By Susan Taylor and Zandi Shabalala
TORONTO/LONDON (Reuters) - Barrick Gold Corp <ABX.TO>, soon to become the world's largest gold miner, is interested in adding more copper assets as long as the red metal is accompanied by bullion, executives said on Friday.
Barrick, which expects to complete its $6.1 billion takeover of Randgold Resources <RRS.L> on Jan. 1, outlined broad plans for exploration, expansion, streamlining and asset sales at an investor presentation in London that it will repeat in New York and Toronto next week.
Structured under regions in North America, South America and Africa and the Middle East, Toronto-based Barrick has been focusing on where it wants to take the merged company, said Randgold Chief Executive Mark Bristow, noting that the process involves in-depth study of its assets and growth potential. Bristow will become CEO of Barrick.
Barrick is open to copper assets "as long as that copper is a component or co-product to the gold," said Rod Quick, who heads Randgold's projects and evaluation and will assume the same role in the merged company. "Or, unless that copper project will enhance our strategic partner network."
In Africa, Barrick is open to exploiting its "substantial footprint and presence" in the Democratic Republic of Congo to acquire world-class deposits, said Willem Jacobs, who heads Randgold's operations in central and east Africa. He will become chief operating officer of Barrick's Africa and Middle East region after the merger.
In Zambia, Barrick aims to lower costs at its "relatively low-grade" Lumwana copper mine, he added, noting the country's new mining code stands to materially affect margins unless it is changed.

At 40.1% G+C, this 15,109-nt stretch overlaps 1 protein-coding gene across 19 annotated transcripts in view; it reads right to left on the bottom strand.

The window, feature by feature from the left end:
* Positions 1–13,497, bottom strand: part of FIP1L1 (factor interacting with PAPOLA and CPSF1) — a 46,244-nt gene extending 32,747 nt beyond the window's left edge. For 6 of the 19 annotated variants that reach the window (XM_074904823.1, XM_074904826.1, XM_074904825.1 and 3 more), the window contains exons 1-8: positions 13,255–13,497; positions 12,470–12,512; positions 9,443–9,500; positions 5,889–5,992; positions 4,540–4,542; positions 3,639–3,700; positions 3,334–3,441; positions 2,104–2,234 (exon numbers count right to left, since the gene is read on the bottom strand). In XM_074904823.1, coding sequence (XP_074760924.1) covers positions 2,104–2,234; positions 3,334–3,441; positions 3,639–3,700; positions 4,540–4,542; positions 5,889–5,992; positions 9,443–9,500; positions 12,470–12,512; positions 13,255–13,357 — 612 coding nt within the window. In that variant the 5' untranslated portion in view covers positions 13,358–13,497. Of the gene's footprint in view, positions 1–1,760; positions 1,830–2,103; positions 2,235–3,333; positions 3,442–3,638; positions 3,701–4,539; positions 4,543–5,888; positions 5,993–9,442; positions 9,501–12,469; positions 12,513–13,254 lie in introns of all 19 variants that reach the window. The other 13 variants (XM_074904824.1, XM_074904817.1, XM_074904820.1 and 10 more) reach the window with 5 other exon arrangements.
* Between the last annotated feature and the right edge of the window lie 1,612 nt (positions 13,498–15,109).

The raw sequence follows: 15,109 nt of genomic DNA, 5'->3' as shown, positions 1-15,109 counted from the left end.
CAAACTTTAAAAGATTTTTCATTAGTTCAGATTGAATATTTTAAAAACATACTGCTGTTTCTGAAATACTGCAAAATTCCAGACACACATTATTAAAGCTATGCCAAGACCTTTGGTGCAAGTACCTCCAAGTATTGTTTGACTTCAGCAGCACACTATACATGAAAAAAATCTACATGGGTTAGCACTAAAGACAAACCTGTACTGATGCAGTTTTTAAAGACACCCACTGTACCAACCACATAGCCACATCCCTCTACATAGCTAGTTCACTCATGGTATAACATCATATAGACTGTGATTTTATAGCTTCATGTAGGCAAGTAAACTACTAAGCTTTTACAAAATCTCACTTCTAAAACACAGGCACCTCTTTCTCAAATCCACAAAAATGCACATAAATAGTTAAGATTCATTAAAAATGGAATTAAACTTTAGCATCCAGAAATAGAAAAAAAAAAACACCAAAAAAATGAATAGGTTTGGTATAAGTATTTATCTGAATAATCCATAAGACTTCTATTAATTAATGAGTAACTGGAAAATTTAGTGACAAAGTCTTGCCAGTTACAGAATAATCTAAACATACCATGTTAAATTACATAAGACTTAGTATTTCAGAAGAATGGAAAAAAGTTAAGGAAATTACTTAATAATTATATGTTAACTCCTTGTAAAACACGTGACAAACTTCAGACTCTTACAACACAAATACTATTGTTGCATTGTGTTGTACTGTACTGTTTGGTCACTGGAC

Barrick said it was also keen on exploration outside its operating areas, flagging South America's Guyana Shield, which crosses Suriname, Guyana and French Guyana. It also wants more exposure in Canada.
Rob Krcmarov, Barrick's executive vice president of exploration, said the company is interested in "copper opportunities" within its operating regions, provided they meet its investment criteria.
To approve so-called Tier 1 projects, with potential for more than 5 million ounces of gold, Barrick will require a 15 percent rate of return, based on a $1,000 gold price, said Quick. Tier 2 projects, with more than 3 million ounces of gold, will need a 20 percent return, he said.
Barrick expects that stronger operating cash flows, non-core asset sales and lower overhead and interest costs will help it increase future dividends, said Randgold's Chief Financial Officer Graham Shuttleworth.
(Reporting by Susan Taylor in Toronto and Zandi Shabalala in London; Editing by Chizu Nomiyama and Richard Chang)